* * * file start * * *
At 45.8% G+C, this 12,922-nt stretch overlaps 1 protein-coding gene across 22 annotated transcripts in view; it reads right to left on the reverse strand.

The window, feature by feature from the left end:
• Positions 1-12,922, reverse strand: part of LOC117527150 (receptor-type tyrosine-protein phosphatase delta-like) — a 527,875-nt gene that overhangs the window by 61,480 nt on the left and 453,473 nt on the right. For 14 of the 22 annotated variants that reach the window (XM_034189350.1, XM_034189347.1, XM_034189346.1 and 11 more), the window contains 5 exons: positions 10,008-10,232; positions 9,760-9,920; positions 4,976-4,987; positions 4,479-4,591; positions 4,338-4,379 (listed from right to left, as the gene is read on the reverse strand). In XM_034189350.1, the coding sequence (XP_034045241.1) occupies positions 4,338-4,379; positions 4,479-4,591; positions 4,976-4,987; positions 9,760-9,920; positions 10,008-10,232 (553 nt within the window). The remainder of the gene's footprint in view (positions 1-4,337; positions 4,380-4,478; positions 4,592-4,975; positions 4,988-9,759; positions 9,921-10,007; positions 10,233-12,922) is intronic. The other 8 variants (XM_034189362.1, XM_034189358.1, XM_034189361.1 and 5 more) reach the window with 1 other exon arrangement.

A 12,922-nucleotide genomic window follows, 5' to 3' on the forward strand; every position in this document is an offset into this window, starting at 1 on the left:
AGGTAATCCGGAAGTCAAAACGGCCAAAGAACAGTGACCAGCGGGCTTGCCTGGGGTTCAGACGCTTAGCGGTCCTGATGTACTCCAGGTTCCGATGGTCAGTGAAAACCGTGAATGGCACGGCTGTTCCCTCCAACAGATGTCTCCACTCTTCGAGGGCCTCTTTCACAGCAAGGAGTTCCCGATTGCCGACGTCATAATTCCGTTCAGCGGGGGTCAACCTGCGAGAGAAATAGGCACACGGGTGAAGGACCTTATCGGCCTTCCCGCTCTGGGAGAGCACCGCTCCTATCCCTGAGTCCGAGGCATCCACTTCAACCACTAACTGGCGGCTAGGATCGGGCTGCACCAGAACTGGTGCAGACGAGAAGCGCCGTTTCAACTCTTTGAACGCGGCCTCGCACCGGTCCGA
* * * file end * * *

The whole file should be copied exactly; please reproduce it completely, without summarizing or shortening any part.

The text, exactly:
At 45.8% G+C, this 12,922-nt stretch overlaps 1 protein-coding gene across 22 annotated transcripts in view; it reads right to left on the reverse strand.

The window, feature by feature from the left end:
• Positions 1-12,922, reverse strand: part of LOC117527150 (receptor-type tyrosine-protein phosphatase delta-like) — a 527,875-nt gene that overhangs the window by 61,480 nt on the left and 453,473 nt on the right. For 14 of the 22 annotated variants that reach the window (XM_034189350.1, XM_034189347.1, XM_034189346.1 and 11 more), the window contains 5 exons: positions 10,008-10,232; positions 9,760-9,920; positions 4,976-4,987; positions 4,479-4,591; positions 4,338-4,379 (listed from right to left, as the gene is read on the reverse strand). In XM_034189350.1, the coding sequence (XP_034045241.1) occupies positions 4,338-4,379; positions 4,479-4,591; positions 4,976-4,987; positions 9,760-9,920; positions 10,008-10,232 (553 nt within the window). The remainder of the gene's footprint in view (positions 1-4,337; positions 4,380-4,478; positions 4,592-4,975; positions 4,988-9,759; positions 9,921-10,007; positions 10,233-12,922) is intronic. The other 8 variants (XM_034189362.1, XM_034189358.1, XM_034189361.1 and 5 more) reach the window with 1 other exon arrangement.

A 12,922-nucleotide genomic window follows, 5' to 3' on the forward strand; every position in this document is an offset into this window, starting at 1 on the left:
AGGTAATCCGGAAGTCAAAACGGCCAAAGAACAGTGACCAGCGGGCTTGCCTGGGGTTCAGACGCTTAGCGGTCCTGATGTACTCCAGGTTCCGATGGTCAGTGAAAACCGTGAATGGCACGGCTGTTCCCTCCAACAGATGTCTCCACTCTTCGAGGGCCTCTTTCACAGCAAGGAGTTCCCGATTGCCGACGTCATAATTCCGTTCAGCGGGGGTCAACCTGCGAGAGAAATAGGCACACGGGTGAAGGACCTTATCGGCCTTCCCGCTCTGGGAGAGCACCGCTCCTATCCCTGAGTCCGAGGCATCCACTTCAACCACTAACTGGCGGCTAGGATCGGGCTGCACCAGAACTGGTGCAGACGAGAAGCGCCGTTTCAACTCTTTGAACGCGGCCTCGCACCGGTCCGA